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ImageEven the most disciplined of us occasionally overeats, helping ourselves to seconds or even third portions, especially on holidays or at parties.  This is not a binge eating disorder.  It becomes a disorder when the bingeing occurs regularly and is accompanied by shame and secrecy.  The binger is deeply embarrassed about overeating and vows never to do it again.  However the compulsion is so strong that subsequent urges to gorge themselves cannot be resisted.

The DSM-V, released by the American Psychiatric Association in May 2013,  legitimizes the suffering of millions of Americans by designating  Binge Eating Disorder as a psychiatric illness which may make it possible to get the cost of treatment reimbursed by insurance.

According to the DSM-V, binge eating disorder is characterized by several behavioral and emotional signs:

  1.  Recurrent episodes of binge eating occurring at least once a week for three months
  2. Eating a larger amount of food than normal during a short time frame (any two-hour period)
  3. Lack of control over eating during the binge episode (feeling you can’t stop eating or control what or how much you are eating)
  4. Binge eating episodes are associated with three or more of the following:
    1. Eating until feeling uncomfortably full
    2. Eating large amounts of food when not physically hungry
    3. Eating much more rapidly than normal
    4. Eating alone out of embarrassment over quantity eaten
    5. Feeling disgusted, depressed, ashamed, or guilty after overeating

In addition there is marked distress regarding binge eating present, it is not associated with frequent inappropriate behavior such as purging, excessive exercise, etc.  Also it does not occur exclusively during the course of bulimia or anorexia.

There are many reasons people binge.  Everyone uses food to meet needs other than hunger sometimes.  It is not about an “event” of overeating.  It is about a “pattern of behavior”.  It’s also important to remember the relationship with food and eating behaviors are the symptoms of more profound underlying factors for most people with Binge Eating Disorder.  Individuals with Binge Eating Disorder use food to:

  •  Escape
  • Reward themselves
  • Avoid a stressful issue or problem
  • Sooth anxiety, fear, shame, grief, and loneliness
  • Express anger or frustration
  • Rebel from dieting, from others needs, from the “rules”
  • Distract from feelings, people, and feared situations or stressors
  • Distract from disturbing memories of traumatic experiences

While the exact causes are unknown, several factors are thought to play a part in binge eating disorder. The combination of causes and risk factors varies from person to person. Possible factors include genetics, a history of significant weight changes due to dieting or restrictive /irregular eating patterns, depression, mood disorders, weight related discrimination or bullying, problems with significant relationships, trauma and loss, emotional abuse or neglect, addictions, and sexual trauma.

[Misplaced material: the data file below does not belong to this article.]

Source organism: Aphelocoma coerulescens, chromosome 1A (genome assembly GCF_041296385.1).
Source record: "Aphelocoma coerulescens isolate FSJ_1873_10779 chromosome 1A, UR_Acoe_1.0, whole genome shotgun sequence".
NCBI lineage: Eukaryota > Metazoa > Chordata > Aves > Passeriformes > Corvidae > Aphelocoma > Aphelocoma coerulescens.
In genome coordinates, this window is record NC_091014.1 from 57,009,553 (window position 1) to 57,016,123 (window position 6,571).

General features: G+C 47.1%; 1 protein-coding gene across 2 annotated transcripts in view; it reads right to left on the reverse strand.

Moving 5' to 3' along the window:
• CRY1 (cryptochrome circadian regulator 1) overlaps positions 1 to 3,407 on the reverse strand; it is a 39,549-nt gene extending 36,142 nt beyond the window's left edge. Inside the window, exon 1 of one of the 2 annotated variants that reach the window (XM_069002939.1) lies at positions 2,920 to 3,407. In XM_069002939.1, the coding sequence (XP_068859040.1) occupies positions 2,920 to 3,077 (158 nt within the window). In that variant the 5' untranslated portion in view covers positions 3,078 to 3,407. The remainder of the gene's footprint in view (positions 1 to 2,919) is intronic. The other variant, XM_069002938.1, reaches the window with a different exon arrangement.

People who are obese and also have binge eating disorder may be at greater risk for several potentially life-threatening complications, including Type 2 diabetes, high blood pressure and cholesterol, gallbladder disease, certain cancers, osteoarthritis, joint and muscle pain, gastrointestinal problems, depression, anxiety, sleep apnea, and Polycystic Ovary Syndrome.

The experience of living with binge eating disorder is as distressing as any other eating disorder and often accompanied by a belief that it is a willpower issue and they are simply not “strong enough” to stop.  Within a diet and thin-focused culture, the focus has been on weight loss as the goal. This “treatment” is often promoted by well-intentioned friends, family, and professionals. But with binge eating, dieting is a causal factor in the development of binge eating disorder. So it’s essential for treatment to provide alternatives to dieting for improving health and body image. In fact, weight loss as a goal of treatment—as opposed to goals of improved self care–can be damaging to the process of recovery.

For recovery to be lasting, people typically work with trained therapists, physicians, and others to address any underlying mood disorders, family dynamics, and complications from trauma. Ultimately, individuals must learn to treat themselves with the compassion and self-awareness needed for lasting recovery.

Recovery is typically an ongoing life-long process of growth and insight. But change is possible.  Treatment is about helping people and their supporters begin this process successfully and knowing it will not be a perfect journey. There will be ups and downs. But over time and with proper treatment, those with binge eating disorder can find a much more peaceful relationship with food, their bodies, and themselves.

But nothing changes until something changes!  Help is available.  http://www.crossroadsprogramsforwomen.com    800-348-0937

Bonnie Harken has been in the eating disorders treatment field since 1987. She was a founding officer of Remuda Ranch Centers serving as a Vice President until February 2002. Since February 2002 she has served as the Managing Director of The International Association of Eating Disorders Professionals Foundation (iaedp). She has also served many major eating disorders treatment facilities as a consultant.  In 2013 she opened Crossroads Programs for Women in Pekin, IL.

Reference Sources for this article:  Binge Eating Disorder Association, DSM-V, and Medical News Today.com